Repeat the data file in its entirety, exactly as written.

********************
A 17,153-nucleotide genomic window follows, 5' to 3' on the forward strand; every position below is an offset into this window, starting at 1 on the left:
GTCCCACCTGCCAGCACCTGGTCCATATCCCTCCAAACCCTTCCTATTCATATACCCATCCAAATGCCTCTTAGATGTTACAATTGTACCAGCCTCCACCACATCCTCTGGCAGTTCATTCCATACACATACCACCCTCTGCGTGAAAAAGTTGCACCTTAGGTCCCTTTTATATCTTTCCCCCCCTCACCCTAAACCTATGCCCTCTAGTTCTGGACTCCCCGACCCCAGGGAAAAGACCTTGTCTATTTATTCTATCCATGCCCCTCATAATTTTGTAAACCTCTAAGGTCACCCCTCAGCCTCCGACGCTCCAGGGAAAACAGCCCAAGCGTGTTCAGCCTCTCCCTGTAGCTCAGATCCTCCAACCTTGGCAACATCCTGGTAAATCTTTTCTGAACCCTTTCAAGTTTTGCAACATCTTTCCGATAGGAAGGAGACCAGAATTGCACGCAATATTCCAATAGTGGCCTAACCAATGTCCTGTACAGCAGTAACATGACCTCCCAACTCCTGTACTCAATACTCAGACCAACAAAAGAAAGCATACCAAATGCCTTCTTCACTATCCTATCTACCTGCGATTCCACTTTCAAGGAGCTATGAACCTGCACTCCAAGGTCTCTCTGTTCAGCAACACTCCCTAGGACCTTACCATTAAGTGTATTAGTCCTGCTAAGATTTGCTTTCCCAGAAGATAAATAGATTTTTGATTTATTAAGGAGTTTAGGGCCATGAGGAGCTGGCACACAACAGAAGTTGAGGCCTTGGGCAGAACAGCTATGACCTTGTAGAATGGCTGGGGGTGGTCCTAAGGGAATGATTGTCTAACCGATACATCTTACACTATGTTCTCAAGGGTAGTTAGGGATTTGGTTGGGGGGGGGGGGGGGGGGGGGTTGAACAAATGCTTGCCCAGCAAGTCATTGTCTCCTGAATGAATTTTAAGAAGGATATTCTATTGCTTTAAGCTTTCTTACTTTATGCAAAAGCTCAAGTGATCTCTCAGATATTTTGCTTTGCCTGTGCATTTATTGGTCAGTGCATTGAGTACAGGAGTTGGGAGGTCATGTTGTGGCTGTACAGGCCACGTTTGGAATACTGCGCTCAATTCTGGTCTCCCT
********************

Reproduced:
A 17,153-nucleotide genomic window follows, 5' to 3' on the forward strand; every position below is an offset into this window, starting at 1 on the left:
GTCCCACCTGCCAGCACCTGGTCCATATCCCTCCAAACCCTTCCTATTCATATACCCATCCAAATGCCTCTTAGATGTTACAATTGTACCAGCCTCCACCACATCCTCTGGCAGTTCATTCCATACACATACCACCCTCTGCGTGAAAAAGTTGCACCTTAGGTCCCTTTTATATCTTTCCCCCCCTCACCCTAAACCTATGCCCTCTAGTTCTGGACTCCCCGACCCCAGGGAAAAGACCTTGTCTATTTATTCTATCCATGCCCCTCATAATTTTGTAAACCTCTAAGGTCACCCCTCAGCCTCCGACGCTCCAGGGAAAACAGCCCAAGCGTGTTCAGCCTCTCCCTGTAGCTCAGATCCTCCAACCTTGGCAACATCCTGGTAAATCTTTTCTGAACCCTTTCAAGTTTTGCAACATCTTTCCGATAGGAAGGAGACCAGAATTGCACGCAATATTCCAATAGTGGCCTAACCAATGTCCTGTACAGCAGTAACATGACCTCCCAACTCCTGTACTCAATACTCAGACCAACAAAAGAAAGCATACCAAATGCCTTCTTCACTATCCTATCTACCTGCGATTCCACTTTCAAGGAGCTATGAACCTGCACTCCAAGGTCTCTCTGTTCAGCAACACTCCCTAGGACCTTACCATTAAGTGTATTAGTCCTGCTAAGATTTGCTTTCCCAGAAGATAAATAGATTTTTGATTTATTAAGGAGTTTAGGGCCATGAGGAGCTGGCACACAACAGAAGTTGAGGCCTTGGGCAGAACAGCTATGACCTTGTAGAATGGCTGGGGGTGGTCCTAAGGGAATGATTGTCTAACCGATACATCTTACACTATGTTCTCAAGGGTAGTTAGGGATTTGGTTGGGGGGGGGGGGGGGGGGGGGTTGAACAAATGCTTGCCCAGCAAGTCATTGTCTCCTGAATGAATTTTAAGAAGGATATTCTATTGCTTTAAGCTTTCTTACTTTATGCAAAAGCTCAAGTGATCTCTCAGATATTTTGCTTTGCCTGTGCATTTATTGGTCAGTGCATTGAGTACAGGAGTTGGGAGGTCATGTTGTGGCTGTACAGGCCACGTTTGGAATACTGCGCTCAATTCTGGTCTCCCT